Gold Value: $140,000
Value To Cody: Immeasurable



Having been just one year old at the time, Cody Rhodes doesn’t remember anything from when his famous father, “The American Dream” Dusty Rhodes, last wore the NWA World heavyweight title. Still, the iconic championship belt has an indelible place in his earliest childhood memories.

“He had a real old-school style, mahogany office with all these leather-bound books. And the only thing that would separate it from a master explorer's office was the NWA world championship—the 10 pounds of gold,” Cody said, recalling the house just outside of Dallas, Texas, in which he grew up. “He had a replica in a glass case that a promoter had given him. It was sitting on his desk.”

More than three decades later, the man who dubbed himself “The American Nightmare” was reunited with the belt when he beat National Wrestling Alliance heavyweight champion Nick Aldis in front of 11,000 fans in Chicago in one of the featured bouts at All In—the independent wrestling showcase conceived and bankrolled by Cody and his Bullet Club partners Nick and Matt Jackson.

“I think there’s something about the title. I don’t know what it is. There’s a reason it’s stayed around. There’s a reason it continues to be discussed,” Cody said during a recent telephone interview. “I think it has a big place in where we’re going. And that’s a really cool prospect. The NWA world championship—this title I used to hold as a kid on my dad’s desk—I’m looking at it right now. It’s hanging out of my bag.”

For longtime fans of the sport, Rhodes’ NWA championship victory—in a city where his father made plenty of his own wrestling history—was a fitting tribute to the “Dream,” who died in 2015. But Cody insists that his decision to challenge for the title in one of the most important matches of his career had everything to do with believing in the revamped business plan for the NWA, and nothing to do with honoring his dad—at least not consciously.

"There's this moment when I'm walking to the ring and Excalibur on commentary said something about this being my destiny, whether I knew it or not. And I think, maybe subconsciously, I think that’s where the motivation was, because it just wasn’t on my mind,” Rhodes said.

“As much as I thought, I’m not going to be Dusty’s son today, there’s probably never more of a day that I was Dusty’s son than All In,” he added.

For Cody, winning wrestling’s oldest championship marked the climax of an inspirational adventure that began in 2016 when the former “Stardust” took a big gamble by walking away from a WWE contract and betting on himself. It’s a journey that’s seen Rhodes collect championships from Impact Wrestling, Ring of Honor, and New Japan, where for weeks after All In he beat Juice Robinson to become IWGP U.S. champion.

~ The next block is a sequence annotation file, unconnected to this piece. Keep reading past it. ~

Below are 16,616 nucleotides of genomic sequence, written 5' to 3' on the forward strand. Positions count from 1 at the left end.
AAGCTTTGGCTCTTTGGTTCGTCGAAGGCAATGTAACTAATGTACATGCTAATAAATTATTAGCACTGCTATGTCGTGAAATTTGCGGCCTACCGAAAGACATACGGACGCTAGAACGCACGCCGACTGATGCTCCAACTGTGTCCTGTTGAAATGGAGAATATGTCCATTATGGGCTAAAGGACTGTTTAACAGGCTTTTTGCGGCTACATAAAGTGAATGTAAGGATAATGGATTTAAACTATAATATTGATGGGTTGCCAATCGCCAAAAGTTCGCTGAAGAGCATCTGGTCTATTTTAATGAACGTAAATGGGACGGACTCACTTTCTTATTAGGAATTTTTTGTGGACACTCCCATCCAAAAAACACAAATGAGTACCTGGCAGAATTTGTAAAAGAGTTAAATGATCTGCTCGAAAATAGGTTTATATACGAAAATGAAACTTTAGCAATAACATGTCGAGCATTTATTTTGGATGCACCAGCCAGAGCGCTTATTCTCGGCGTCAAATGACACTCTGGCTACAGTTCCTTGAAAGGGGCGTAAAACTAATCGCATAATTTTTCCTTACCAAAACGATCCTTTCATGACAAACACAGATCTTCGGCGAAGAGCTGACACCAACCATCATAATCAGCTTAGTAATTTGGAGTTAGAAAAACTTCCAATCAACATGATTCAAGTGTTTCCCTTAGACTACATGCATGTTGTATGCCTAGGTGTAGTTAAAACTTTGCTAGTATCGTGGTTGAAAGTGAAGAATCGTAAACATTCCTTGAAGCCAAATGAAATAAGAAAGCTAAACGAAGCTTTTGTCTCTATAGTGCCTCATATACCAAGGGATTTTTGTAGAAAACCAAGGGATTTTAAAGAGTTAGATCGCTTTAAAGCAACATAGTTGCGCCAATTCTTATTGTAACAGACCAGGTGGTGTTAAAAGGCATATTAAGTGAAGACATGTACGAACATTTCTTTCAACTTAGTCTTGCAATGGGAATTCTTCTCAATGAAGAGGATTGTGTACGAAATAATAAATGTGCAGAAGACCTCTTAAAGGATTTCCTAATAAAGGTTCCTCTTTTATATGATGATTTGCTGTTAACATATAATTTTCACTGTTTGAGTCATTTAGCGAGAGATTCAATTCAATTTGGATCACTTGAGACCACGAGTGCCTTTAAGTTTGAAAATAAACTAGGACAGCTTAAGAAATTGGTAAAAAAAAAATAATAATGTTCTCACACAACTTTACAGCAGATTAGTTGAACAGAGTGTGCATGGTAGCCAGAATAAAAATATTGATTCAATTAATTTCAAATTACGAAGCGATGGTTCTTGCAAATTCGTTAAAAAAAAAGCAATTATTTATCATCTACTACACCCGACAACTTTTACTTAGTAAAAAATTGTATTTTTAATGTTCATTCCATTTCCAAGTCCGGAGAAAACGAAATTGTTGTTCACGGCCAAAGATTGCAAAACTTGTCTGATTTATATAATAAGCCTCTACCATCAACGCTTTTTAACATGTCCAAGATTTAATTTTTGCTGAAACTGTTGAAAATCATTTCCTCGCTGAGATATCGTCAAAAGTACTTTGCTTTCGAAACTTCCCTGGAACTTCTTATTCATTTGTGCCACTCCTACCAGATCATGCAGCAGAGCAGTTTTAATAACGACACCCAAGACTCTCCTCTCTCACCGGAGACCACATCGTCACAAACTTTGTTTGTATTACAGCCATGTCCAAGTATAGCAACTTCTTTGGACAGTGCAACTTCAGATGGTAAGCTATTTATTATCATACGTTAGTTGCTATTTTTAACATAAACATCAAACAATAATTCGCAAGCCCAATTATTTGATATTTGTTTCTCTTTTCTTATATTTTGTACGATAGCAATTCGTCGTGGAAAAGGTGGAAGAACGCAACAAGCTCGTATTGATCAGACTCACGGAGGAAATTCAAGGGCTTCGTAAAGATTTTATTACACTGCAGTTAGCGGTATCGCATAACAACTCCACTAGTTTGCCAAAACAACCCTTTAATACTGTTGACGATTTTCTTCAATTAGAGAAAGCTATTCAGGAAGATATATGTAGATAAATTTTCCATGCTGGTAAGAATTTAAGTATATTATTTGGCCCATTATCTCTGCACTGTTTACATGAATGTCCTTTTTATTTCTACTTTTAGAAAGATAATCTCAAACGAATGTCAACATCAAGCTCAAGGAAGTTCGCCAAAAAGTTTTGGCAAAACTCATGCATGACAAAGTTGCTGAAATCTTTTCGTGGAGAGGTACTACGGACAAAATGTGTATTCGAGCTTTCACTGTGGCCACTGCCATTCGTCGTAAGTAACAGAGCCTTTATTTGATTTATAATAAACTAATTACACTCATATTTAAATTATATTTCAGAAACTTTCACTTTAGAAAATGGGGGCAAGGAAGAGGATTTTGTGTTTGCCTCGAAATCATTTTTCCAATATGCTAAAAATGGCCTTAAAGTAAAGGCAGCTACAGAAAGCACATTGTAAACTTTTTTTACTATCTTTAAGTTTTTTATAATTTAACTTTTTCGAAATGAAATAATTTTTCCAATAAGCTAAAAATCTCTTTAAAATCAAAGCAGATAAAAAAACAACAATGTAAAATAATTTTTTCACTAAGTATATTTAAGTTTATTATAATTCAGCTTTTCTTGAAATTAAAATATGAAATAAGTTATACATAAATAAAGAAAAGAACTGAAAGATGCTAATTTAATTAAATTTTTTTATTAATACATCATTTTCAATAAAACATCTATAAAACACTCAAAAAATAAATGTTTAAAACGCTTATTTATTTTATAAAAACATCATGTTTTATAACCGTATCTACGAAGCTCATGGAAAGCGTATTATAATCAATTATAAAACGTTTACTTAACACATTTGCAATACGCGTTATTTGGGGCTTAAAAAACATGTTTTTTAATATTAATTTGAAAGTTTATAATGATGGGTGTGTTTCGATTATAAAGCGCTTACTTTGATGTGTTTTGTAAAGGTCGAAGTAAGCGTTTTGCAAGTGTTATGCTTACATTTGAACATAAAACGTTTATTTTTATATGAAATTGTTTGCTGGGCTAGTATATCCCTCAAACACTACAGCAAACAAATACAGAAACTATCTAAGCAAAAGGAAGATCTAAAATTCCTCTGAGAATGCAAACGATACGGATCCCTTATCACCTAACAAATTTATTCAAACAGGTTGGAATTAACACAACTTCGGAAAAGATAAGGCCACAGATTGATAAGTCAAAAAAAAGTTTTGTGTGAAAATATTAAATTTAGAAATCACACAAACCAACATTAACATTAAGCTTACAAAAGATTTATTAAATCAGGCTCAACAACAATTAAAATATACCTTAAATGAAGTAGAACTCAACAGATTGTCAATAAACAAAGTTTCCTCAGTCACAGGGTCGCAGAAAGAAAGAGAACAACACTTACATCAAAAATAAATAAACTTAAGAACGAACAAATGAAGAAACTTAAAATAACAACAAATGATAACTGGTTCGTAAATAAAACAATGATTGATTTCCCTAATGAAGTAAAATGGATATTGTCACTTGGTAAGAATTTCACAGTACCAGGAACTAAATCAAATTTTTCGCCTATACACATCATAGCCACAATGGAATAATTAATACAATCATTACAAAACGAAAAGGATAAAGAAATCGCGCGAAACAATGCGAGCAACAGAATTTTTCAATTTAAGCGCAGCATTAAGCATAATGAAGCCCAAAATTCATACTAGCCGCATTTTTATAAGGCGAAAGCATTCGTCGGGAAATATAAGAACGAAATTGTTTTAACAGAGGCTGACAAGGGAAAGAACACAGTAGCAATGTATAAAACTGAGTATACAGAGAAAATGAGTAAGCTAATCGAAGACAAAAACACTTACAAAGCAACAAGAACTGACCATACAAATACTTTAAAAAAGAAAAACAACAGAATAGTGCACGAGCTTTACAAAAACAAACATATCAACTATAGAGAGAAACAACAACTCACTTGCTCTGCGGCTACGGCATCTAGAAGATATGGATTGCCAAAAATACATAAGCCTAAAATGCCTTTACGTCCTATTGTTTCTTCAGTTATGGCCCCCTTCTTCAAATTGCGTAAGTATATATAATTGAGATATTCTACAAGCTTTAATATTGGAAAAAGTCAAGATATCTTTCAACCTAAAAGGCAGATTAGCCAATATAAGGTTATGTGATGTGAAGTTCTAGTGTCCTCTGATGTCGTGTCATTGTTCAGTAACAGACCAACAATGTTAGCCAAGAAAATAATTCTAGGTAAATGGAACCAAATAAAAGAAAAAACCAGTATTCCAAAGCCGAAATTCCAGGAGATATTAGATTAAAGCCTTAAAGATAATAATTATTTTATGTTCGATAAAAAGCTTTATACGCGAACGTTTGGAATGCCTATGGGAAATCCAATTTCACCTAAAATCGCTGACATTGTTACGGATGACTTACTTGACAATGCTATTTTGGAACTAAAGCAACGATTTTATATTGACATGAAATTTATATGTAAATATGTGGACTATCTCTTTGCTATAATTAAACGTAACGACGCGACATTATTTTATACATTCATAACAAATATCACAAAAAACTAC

But capturing the NWA title carries a special significance for Rhodes, who has been surrounded by wrestling legends since he came out of the womb. A pair of those legends helped him train for his NWA title challenge and stood in his corner when he took on Aldis at All In—Ray “Glacier” Lloyd and “Diamond” Dallas Page, who have both credited Dusty for helping them find their way through the sport.

“There’s a reason why I flanked myself with DDP and Glacier: Because those were two guys who were Dusty Guys—two guys that were loyal to my dad until the end,” said Rhodes, who knew that his entourage would invite further comparisons to his father’s NWA career.

“If you know anything about me behind the scenes, I’m pretty adamant that people don’t mention my dad. I’m pretty adamant that people don’t use footage of him or speak of him in interviews. In this case, it was just one of those nights where I couldn’t escape it,” Cody said. “I do get that I’ll probably be talking about my dad forever. Even though I dislike doing it, I do it because he mattered. And that legacy is very important to me.”

And a big part of that legacy was the NWA World heavyweight championship, which Dusty first won from Harley Race in 1979 when he was 33—the same age as Cody right now. That reign lasted just six days. Three years later “The Dream” beat Race again for the title and wore it for three months before losing to Ric Flair. With baby Cody at home, Rhodes beat Flair at 1986’s Great American Bash to begin his third and last NWA championship Reign.

But, as many of wrestling greats who have held the title would attest to, becoming NWA champion is the easy part. Remaining champion requires a level of commitment and dedication that would be a big task of any pro wrestler, especially as NWA President Billy Corgan, who purchased the National Wrestling Alliance name in 2017, seeks to recapture the brand’s former glory.

Cody says he’s up for the task—and may be uniquely suited for it. He made his first successful title defense at an ROH TV taping in Last Vegas on September 29, beating Willie Mack. And was set to face Aldis in a two-out-of-three falls rematch of their All In classic at the NWA 70th Anniversary Show in Nashville, Tennessee, on October 21.

“I always wanted to be a traveling champion. Pictures really get me, and there’s a picture of Jack Brisco getting on a place in that polyester suit and the NWA title in the crux of his arm,” Cody said. “That always appealed to me. Basically this guy is a musician. And he’s the headline act. And he’s going to go all around. And these are the songs you know. And he’s there to be that thing on that night that makes people happy.

“And that’s all wrestling should ever do.”

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